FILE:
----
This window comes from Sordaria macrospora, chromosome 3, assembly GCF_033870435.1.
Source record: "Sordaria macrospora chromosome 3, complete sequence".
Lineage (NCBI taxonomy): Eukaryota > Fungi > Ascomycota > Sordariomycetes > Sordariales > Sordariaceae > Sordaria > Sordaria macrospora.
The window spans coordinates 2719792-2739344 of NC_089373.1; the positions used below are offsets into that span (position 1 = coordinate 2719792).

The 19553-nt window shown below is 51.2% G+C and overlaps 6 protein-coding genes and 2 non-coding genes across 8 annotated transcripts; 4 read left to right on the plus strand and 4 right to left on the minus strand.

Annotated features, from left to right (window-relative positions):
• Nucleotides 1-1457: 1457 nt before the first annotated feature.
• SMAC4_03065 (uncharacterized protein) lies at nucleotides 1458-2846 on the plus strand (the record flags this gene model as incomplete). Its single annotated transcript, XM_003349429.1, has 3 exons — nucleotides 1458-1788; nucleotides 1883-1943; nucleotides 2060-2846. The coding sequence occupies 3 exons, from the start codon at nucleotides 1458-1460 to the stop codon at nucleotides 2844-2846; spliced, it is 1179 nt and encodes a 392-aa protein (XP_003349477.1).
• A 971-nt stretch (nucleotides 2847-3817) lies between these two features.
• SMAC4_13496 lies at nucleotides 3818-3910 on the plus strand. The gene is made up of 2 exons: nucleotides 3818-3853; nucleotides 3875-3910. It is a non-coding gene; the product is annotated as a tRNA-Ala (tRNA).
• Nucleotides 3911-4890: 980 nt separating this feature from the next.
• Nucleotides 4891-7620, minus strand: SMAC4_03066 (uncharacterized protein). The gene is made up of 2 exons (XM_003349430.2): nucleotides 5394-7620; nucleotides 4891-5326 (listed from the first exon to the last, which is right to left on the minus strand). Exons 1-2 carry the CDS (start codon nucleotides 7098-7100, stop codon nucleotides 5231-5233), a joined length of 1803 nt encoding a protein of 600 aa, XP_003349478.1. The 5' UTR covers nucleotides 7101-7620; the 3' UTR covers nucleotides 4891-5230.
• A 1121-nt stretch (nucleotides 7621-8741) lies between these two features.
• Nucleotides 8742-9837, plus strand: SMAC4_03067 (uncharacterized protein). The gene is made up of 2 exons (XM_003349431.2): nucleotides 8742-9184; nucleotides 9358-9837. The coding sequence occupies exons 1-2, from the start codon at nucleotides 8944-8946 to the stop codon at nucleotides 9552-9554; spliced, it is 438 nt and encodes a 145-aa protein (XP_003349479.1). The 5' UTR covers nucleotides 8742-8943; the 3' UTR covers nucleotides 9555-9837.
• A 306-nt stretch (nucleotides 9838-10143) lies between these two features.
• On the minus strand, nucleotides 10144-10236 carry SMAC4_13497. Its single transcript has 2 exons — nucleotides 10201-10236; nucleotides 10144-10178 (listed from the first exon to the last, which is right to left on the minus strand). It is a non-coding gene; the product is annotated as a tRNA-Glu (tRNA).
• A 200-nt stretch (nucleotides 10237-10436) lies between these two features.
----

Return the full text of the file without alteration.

This window comes from Sordaria macrospora, chromosome 3, assembly GCF_033870435.1.
Source record: "Sordaria macrospora chromosome 3, complete sequence".
Lineage (NCBI taxonomy): Eukaryota > Fungi > Ascomycota > Sordariomycetes > Sordariales > Sordariaceae > Sordaria > Sordaria macrospora.
The window spans coordinates 2719792-2739344 of NC_089373.1; the positions used below are offsets into that span (position 1 = coordinate 2719792).

The 19553-nt window shown below is 51.2% G+C and overlaps 6 protein-coding genes and 2 non-coding genes across 8 annotated transcripts; 4 read left to right on the plus strand and 4 right to left on the minus strand.

Annotated features, from left to right (window-relative positions):
• Nucleotides 1-1457: 1457 nt before the first annotated feature.
• SMAC4_03065 (uncharacterized protein) lies at nucleotides 1458-2846 on the plus strand (the record flags this gene model as incomplete). Its single annotated transcript, XM_003349429.1, has 3 exons — nucleotides 1458-1788; nucleotides 1883-1943; nucleotides 2060-2846. The coding sequence occupies 3 exons, from the start codon at nucleotides 1458-1460 to the stop codon at nucleotides 2844-2846; spliced, it is 1179 nt and encodes a 392-aa protein (XP_003349477.1).
• A 971-nt stretch (nucleotides 2847-3817) lies between these two features.
• SMAC4_13496 lies at nucleotides 3818-3910 on the plus strand. The gene is made up of 2 exons: nucleotides 3818-3853; nucleotides 3875-3910. It is a non-coding gene; the product is annotated as a tRNA-Ala (tRNA).
• Nucleotides 3911-4890: 980 nt separating this feature from the next.
• Nucleotides 4891-7620, minus strand: SMAC4_03066 (uncharacterized protein). The gene is made up of 2 exons (XM_003349430.2): nucleotides 5394-7620; nucleotides 4891-5326 (listed from the first exon to the last, which is right to left on the minus strand). Exons 1-2 carry the CDS (start codon nucleotides 7098-7100, stop codon nucleotides 5231-5233), a joined length of 1803 nt encoding a protein of 600 aa, XP_003349478.1. The 5' UTR covers nucleotides 7101-7620; the 3' UTR covers nucleotides 4891-5230.
• A 1121-nt stretch (nucleotides 7621-8741) lies between these two features.
• Nucleotides 8742-9837, plus strand: SMAC4_03067 (uncharacterized protein). The gene is made up of 2 exons (XM_003349431.2): nucleotides 8742-9184; nucleotides 9358-9837. The coding sequence occupies exons 1-2, from the start codon at nucleotides 8944-8946 to the stop codon at nucleotides 9552-9554; spliced, it is 438 nt and encodes a 145-aa protein (XP_003349479.1). The 5' UTR covers nucleotides 8742-8943; the 3' UTR covers nucleotides 9555-9837.
• A 306-nt stretch (nucleotides 9838-10143) lies between these two features.
• On the minus strand, nucleotides 10144-10236 carry SMAC4_13497. Its single transcript has 2 exons — nucleotides 10201-10236; nucleotides 10144-10178 (listed from the first exon to the last, which is right to left on the minus strand). It is a non-coding gene; the product is annotated as a tRNA-Glu (tRNA).
• A 200-nt stretch (nucleotides 10237-10436) lies between these two features.